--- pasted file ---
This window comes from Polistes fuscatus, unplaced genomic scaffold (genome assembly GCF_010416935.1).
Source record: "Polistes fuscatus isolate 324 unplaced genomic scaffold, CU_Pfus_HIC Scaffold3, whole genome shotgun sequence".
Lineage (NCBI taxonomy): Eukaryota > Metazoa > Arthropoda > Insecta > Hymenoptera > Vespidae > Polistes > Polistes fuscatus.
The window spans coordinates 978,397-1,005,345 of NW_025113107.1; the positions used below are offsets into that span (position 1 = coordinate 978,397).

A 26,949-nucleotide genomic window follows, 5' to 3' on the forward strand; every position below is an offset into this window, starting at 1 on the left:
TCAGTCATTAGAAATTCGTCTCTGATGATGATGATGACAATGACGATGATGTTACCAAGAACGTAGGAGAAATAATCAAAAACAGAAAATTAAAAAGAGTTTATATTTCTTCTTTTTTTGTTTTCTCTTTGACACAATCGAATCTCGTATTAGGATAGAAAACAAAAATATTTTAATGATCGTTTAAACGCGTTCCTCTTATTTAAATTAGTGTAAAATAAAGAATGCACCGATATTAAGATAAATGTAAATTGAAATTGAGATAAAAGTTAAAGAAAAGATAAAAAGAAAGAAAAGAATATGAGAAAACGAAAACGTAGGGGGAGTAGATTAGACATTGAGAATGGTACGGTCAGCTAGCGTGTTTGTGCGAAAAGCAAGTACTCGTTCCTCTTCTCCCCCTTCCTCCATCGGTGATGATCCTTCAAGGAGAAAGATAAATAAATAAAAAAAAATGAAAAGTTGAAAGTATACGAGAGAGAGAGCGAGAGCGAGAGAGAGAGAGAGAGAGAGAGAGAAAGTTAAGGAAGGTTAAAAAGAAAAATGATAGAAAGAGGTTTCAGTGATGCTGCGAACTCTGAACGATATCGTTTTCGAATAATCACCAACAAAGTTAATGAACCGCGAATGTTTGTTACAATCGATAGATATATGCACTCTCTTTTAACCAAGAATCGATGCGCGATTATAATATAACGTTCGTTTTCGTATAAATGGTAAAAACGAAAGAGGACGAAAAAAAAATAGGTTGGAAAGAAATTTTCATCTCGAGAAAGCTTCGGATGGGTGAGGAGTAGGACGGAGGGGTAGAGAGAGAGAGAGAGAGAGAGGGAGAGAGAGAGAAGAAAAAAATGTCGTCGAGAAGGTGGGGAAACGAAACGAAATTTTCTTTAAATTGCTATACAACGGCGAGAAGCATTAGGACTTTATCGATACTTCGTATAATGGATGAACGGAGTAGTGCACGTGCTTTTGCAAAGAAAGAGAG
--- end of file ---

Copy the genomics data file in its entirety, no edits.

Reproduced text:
This window comes from Polistes fuscatus, unplaced genomic scaffold (genome assembly GCF_010416935.1).
Source record: "Polistes fuscatus isolate 324 unplaced genomic scaffold, CU_Pfus_HIC Scaffold3, whole genome shotgun sequence".
Lineage (NCBI taxonomy): Eukaryota > Metazoa > Arthropoda > Insecta > Hymenoptera > Vespidae > Polistes > Polistes fuscatus.
The window spans coordinates 978,397-1,005,345 of NW_025113107.1; the positions used below are offsets into that span (position 1 = coordinate 978,397).

A 26,949-nucleotide genomic window follows, 5' to 3' on the forward strand; every position below is an offset into this window, starting at 1 on the left:
TCAGTCATTAGAAATTCGTCTCTGATGATGATGATGACAATGACGATGATGTTACCAAGAACGTAGGAGAAATAATCAAAAACAGAAAATTAAAAAGAGTTTATATTTCTTCTTTTTTTGTTTTCTCTTTGACACAATCGAATCTCGTATTAGGATAGAAAACAAAAATATTTTAATGATCGTTTAAACGCGTTCCTCTTATTTAAATTAGTGTAAAATAAAGAATGCACCGATATTAAGATAAATGTAAATTGAAATTGAGATAAAAGTTAAAGAAAAGATAAAAAGAAAGAAAAGAATATGAGAAAACGAAAACGTAGGGGGAGTAGATTAGACATTGAGAATGGTACGGTCAGCTAGCGTGTTTGTGCGAAAAGCAAGTACTCGTTCCTCTTCTCCCCCTTCCTCCATCGGTGATGATCCTTCAAGGAGAAAGATAAATAAATAAAAAAAAATGAAAAGTTGAAAGTATACGAGAGAGAGAGCGAGAGCGAGAGAGAGAGAGAGAGAGAGAGAGAAAGTTAAGGAAGGTTAAAAAGAAAAATGATAGAAAGAGGTTTCAGTGATGCTGCGAACTCTGAACGATATCGTTTTCGAATAATCACCAACAAAGTTAATGAACCGCGAATGTTTGTTACAATCGATAGATATATGCACTCTCTTTTAACCAAGAATCGATGCGCGATTATAATATAACGTTCGTTTTCGTATAAATGGTAAAAACGAAAGAGGACGAAAAAAAAATAGGTTGGAAAGAAATTTTCATCTCGAGAAAGCTTCGGATGGGTGAGGAGTAGGACGGAGGGGTAGAGAGAGAGAGAGAGAGAGAGGGAGAGAGAGAGAAGAAAAAAATGTCGTCGAGAAGGTGGGGAAACGAAACGAAATTTTCTTTAAATTGCTATACAACGGCGAGAAGCATTAGGACTTTATCGATACTTCGTATAATGGATGAACGGAGTAGTGCACGTGCTTTTGCAAAGAAAGAGAG